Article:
Ginger Chai

Chai is based on masala chai, a tea originating from India containing black tea mixed with aromatic herbs and spices such as cinnamon, cardamom, cloves and pepper. ‘Chai’ translates to ‘tea’, and the black pepper and ginger in this tea help aid digestion, with the ginger also very beneficial towards alleviating nausea as it contains gingerol and shogaol, an anti-inflammatory, which also helps soothe headaches.

Just one more post left in our tea series with information on the last few teas we have to offer, plus an interesting legend behind Breakfast tea and Scottish tea. Don’t forget to follow us on social media, and let us know what you think when you come to visit us.

 

See you soon.

Tearrific - Part 1

As a nation of tea drinkers, we know how important it is to sit down and have a decent cup of tea. Here at T&Thistle, we have a varied selection of teas to suit all pallets, and we have devised this crafty little fact file to inform you on the teas we have to offer, and hopefully help you make a decision when you come to visit us. This is part 1 of a 3 part mini series on tea, so sit back and relax (and don’t forget to let your tea brew for 3-5 minutes before enjoying it!)

 

The difference between black tea and green tea is that black tea undergoes fermentation, whereas green tea is unprocessed. It’s that simple. They’re the same Camellia Sinesis leaf, but fermentation changes the flavours and colours of the leaf, creating black tea. Other factors such as climate and soil can affect the leaf’s flavour, hence different flavoured teas. Both green and black tea’s main health benefit are antioxidants, a chemical which can help stop or limit cell damage, and therefore have beneficial effects on the ageing process (appearance, diseases, etc). We like use loose leaf tea from The Wee Tea Company in our shop, a tea blender based in Dunfermline, Scotland. Using loose leaf tea gives the tea space to expand, allowing maximum flavour and very satisfied tea drinkers.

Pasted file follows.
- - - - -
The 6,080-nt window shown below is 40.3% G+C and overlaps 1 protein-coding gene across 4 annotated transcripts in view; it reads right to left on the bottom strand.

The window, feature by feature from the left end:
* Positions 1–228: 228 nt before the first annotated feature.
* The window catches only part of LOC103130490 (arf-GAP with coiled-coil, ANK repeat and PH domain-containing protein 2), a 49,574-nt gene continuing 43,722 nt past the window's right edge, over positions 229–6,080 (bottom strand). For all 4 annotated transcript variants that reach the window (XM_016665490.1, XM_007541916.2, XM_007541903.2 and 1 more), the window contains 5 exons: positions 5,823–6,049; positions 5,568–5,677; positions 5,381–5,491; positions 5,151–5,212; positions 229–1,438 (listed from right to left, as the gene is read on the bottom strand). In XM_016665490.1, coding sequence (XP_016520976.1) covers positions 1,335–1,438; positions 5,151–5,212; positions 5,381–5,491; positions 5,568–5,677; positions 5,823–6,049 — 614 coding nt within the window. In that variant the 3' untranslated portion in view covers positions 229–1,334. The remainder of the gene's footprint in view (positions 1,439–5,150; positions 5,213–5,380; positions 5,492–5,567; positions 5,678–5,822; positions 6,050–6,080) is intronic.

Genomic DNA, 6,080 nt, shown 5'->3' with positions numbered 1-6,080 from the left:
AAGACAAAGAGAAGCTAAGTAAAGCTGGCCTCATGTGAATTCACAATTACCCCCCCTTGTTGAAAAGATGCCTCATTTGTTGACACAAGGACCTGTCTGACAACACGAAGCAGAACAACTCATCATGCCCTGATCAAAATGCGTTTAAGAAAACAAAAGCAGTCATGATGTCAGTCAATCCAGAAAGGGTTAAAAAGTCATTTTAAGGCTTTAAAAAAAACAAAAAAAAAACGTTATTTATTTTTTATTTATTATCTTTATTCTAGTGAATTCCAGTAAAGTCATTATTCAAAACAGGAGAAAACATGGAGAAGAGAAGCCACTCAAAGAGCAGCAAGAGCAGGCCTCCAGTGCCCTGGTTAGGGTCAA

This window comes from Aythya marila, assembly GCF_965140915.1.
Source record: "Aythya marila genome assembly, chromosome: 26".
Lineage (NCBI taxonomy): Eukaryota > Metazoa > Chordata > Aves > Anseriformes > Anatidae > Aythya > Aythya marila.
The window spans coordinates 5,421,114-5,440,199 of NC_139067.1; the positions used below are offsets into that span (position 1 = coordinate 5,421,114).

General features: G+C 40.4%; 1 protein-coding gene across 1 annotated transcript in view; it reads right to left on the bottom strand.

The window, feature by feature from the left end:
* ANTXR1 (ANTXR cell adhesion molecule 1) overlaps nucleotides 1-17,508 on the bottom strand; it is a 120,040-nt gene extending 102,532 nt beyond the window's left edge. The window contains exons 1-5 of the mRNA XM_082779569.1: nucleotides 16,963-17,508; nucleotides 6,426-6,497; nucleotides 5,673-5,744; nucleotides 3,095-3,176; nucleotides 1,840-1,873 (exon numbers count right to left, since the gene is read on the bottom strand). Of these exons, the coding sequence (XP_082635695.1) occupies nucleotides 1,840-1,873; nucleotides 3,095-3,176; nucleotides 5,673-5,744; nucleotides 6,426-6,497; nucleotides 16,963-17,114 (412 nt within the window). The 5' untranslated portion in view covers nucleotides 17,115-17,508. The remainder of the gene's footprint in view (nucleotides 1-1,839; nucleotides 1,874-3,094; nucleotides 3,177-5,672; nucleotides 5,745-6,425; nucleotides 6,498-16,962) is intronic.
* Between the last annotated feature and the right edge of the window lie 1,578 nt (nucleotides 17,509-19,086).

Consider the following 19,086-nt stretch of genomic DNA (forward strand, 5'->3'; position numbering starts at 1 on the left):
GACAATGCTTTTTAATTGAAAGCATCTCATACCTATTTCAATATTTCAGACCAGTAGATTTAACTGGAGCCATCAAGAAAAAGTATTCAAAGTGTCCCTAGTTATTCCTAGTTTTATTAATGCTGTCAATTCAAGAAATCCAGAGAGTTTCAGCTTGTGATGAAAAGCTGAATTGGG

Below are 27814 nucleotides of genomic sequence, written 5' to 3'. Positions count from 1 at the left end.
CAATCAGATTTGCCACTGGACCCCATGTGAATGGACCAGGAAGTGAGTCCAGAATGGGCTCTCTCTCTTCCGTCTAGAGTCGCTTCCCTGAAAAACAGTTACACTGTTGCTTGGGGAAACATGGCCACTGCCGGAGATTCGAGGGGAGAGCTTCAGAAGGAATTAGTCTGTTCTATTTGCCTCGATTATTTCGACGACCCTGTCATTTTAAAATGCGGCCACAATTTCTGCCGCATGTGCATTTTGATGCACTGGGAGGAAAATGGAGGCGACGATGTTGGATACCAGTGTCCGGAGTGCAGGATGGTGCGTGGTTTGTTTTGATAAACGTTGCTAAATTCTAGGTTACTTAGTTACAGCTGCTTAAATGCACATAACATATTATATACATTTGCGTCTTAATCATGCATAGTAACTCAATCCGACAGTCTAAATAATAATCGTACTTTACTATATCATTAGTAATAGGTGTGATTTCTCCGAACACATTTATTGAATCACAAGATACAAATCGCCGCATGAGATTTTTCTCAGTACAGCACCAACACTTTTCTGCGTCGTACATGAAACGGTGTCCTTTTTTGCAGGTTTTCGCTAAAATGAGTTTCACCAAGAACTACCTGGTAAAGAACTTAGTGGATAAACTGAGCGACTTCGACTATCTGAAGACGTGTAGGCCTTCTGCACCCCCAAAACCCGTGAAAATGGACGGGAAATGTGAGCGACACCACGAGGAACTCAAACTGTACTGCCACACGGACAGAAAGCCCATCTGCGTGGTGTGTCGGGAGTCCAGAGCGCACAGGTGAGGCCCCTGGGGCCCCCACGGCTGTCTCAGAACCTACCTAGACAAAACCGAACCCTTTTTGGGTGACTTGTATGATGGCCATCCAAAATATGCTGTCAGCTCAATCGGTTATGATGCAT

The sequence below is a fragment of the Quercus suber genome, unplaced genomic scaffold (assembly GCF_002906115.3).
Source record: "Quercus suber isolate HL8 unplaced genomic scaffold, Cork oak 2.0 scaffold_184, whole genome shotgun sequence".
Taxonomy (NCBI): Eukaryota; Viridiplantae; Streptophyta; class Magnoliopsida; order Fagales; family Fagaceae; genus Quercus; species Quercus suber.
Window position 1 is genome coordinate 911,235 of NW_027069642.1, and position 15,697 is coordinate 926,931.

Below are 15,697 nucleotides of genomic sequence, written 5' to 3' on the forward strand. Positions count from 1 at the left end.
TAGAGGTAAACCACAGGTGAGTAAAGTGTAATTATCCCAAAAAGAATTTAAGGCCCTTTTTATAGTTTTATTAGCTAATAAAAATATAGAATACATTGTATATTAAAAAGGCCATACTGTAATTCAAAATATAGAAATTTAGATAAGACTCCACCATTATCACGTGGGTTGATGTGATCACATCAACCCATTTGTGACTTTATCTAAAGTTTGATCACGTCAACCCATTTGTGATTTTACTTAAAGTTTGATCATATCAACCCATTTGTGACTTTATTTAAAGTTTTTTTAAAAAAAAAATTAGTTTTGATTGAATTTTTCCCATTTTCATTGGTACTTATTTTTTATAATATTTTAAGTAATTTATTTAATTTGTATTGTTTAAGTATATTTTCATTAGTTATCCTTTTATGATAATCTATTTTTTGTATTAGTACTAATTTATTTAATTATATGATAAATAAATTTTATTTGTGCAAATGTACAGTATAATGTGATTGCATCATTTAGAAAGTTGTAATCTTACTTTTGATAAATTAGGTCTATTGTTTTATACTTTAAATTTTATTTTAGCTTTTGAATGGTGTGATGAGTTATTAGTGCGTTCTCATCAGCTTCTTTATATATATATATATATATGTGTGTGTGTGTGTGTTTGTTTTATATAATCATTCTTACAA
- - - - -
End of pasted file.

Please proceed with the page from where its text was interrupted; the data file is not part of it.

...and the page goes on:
English Breakfast

A classic. English Breakfast is a black tea blend of Assam (North East India), Ceylon (Sri Lanka) and Kenyan (East Africa) teas. Studies have found that this tea can help lower cholesterol, and therefore lower the risk of heart disease. Pop in for a cup of your old favourite.

 

Earl Grey Blue Flower

It’s the beginning of the year, so not only are we stressed about being back at work, but we’re also fighting a cold. Earl grey tea contains an oil from a bergamot orange, which is said to have a calming effect on people, plus it’s a natural cold remedy. But our earl grey has the added bonus of the blue mallow flower, which has been known to help ease coughs and tummy complaints. 

 

Camomile

This one also treats colds! It also has pain relieving, anti-inflammatory and antiseptic properties, so this tea will tighten pores, fight against spots and aid stomach aches. And to top it off, chamomile is a natural sedative, so will promote sleep and relieve stress. What is this magic potion...

 

Peppermint tea

We all know that feeling of overindulging but we just can’t help it when it comes to delicious food. Well, if you have eaten too much cake when visiting us, a cup of peppermint tea will ease the bloating and tummy aches. And that cold sensation you experience is the menthol within the peppermint. It activates the cold sensing nerves and makes that part of the body feel cold (plus this one’s another cold remedy).

 

Part 2 will go through more of our remarkable teas, including the new popular trend of chai. Let us know what you think of our teas when you come to visit T&Thistle, and don’t forget to follow us on social media to be the first to know about everything coming up this year.

Drink up.